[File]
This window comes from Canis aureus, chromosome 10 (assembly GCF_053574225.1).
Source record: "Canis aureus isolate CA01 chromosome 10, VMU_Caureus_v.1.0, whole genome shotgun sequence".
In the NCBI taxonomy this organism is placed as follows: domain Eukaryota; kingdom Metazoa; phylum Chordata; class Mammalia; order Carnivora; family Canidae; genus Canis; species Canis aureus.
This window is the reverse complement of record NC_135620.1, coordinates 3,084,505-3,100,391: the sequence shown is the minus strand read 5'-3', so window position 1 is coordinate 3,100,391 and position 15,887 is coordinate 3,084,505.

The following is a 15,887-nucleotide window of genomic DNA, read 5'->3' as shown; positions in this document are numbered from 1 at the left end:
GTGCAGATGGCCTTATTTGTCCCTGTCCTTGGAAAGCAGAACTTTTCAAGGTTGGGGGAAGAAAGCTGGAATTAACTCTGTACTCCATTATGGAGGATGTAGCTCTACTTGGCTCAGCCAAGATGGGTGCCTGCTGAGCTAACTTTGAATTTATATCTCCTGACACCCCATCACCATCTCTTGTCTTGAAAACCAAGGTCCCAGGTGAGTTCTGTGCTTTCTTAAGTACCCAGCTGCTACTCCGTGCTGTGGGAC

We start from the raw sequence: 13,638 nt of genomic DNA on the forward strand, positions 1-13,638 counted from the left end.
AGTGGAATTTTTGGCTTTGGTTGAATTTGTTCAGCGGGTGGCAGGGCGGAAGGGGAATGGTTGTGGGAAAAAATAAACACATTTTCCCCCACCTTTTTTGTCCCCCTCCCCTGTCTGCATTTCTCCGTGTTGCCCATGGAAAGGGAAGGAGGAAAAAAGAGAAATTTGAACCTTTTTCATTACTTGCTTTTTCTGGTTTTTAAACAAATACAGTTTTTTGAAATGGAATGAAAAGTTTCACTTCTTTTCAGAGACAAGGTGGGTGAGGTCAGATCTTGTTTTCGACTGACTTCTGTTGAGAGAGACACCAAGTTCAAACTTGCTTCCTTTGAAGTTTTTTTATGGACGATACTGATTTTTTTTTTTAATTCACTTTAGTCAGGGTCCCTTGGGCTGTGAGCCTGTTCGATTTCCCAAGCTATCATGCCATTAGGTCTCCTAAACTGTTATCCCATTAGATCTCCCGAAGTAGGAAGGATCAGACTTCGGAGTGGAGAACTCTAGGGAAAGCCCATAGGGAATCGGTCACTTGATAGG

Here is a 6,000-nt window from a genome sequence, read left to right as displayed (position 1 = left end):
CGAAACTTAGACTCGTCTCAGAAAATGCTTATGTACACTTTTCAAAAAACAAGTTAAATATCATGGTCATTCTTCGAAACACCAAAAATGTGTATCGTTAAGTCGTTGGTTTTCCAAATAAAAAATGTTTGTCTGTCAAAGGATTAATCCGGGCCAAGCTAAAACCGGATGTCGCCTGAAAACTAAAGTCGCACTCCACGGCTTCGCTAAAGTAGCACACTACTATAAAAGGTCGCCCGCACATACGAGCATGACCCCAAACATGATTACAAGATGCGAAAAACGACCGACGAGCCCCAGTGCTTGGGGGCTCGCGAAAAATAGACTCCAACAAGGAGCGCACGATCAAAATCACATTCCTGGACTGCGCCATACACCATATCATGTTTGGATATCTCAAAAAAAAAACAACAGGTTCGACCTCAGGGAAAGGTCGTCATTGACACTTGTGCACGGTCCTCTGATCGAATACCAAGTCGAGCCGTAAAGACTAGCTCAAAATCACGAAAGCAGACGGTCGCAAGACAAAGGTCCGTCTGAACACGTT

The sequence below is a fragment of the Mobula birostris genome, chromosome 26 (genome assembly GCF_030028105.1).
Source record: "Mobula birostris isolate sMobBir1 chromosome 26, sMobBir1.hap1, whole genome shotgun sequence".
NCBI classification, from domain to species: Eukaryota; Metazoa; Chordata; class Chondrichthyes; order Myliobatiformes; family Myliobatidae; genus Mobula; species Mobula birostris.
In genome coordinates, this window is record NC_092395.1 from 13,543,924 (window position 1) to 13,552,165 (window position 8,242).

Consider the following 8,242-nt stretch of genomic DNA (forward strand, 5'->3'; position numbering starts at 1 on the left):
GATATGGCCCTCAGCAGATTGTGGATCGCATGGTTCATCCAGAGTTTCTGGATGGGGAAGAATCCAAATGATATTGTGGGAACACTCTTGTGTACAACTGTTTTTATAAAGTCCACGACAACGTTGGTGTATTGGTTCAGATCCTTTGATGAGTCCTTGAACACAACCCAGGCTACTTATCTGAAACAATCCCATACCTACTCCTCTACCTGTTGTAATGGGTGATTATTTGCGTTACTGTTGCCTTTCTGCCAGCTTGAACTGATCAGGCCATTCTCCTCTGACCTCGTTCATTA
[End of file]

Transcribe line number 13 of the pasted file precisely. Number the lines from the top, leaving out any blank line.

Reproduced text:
NCBI classification, from domain to species: Eukaryota; Metazoa; Chordata; class Chondrichthyes; order Myliobatiformes; family Myliobatidae; genus Mobula; species Mobula birostris.